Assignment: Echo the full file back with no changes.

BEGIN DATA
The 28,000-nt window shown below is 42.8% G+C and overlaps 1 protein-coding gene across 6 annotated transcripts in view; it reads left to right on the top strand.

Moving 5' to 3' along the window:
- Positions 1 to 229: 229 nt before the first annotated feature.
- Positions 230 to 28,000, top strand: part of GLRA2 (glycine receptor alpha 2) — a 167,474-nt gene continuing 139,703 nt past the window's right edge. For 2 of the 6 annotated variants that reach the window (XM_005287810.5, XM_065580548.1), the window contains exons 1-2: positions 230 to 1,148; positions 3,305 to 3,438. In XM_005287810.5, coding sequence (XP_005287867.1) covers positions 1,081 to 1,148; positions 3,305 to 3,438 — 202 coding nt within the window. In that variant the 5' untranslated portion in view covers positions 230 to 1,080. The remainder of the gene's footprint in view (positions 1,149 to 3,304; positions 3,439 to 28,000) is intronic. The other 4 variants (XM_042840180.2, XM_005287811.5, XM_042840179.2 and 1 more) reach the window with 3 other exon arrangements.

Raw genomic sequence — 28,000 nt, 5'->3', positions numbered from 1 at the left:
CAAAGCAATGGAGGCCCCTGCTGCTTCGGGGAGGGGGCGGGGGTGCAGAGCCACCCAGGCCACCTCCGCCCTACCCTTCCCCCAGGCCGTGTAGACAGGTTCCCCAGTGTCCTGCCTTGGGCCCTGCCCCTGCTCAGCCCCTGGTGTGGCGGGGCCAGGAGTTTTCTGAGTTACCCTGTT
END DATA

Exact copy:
The 28,000-nt window shown below is 42.8% G+C and overlaps 1 protein-coding gene across 6 annotated transcripts in view; it reads left to right on the top strand.

Moving 5' to 3' along the window:
- Positions 1 to 229: 229 nt before the first annotated feature.
- Positions 230 to 28,000, top strand: part of GLRA2 (glycine receptor alpha 2) — a 167,474-nt gene continuing 139,703 nt past the window's right edge. For 2 of the 6 annotated variants that reach the window (XM_005287810.5, XM_065580548.1), the window contains exons 1-2: positions 230 to 1,148; positions 3,305 to 3,438. In XM_005287810.5, coding sequence (XP_005287867.1) covers positions 1,081 to 1,148; positions 3,305 to 3,438 — 202 coding nt within the window. In that variant the 5' untranslated portion in view covers positions 230 to 1,080. The remainder of the gene's footprint in view (positions 1,149 to 3,304; positions 3,439 to 28,000) is intronic. The other 4 variants (XM_042840180.2, XM_005287811.5, XM_042840179.2 and 1 more) reach the window with 3 other exon arrangements.

Raw genomic sequence — 28,000 nt, 5'->3', positions numbered from 1 at the left:
CAAAGCAATGGAGGCCCCTGCTGCTTCGGGGAGGGGGCGGGGGTGCAGAGCCACCCAGGCCACCTCCGCCCTACCCTTCCCCCAGGCCGTGTAGACAGGTTCCCCAGTGTCCTGCCTTGGGCCCTGCCCCTGCTCAGCCCCTGGTGTGGCGGGGCCAGGAGTTTTCTGAGTTACCCTGTT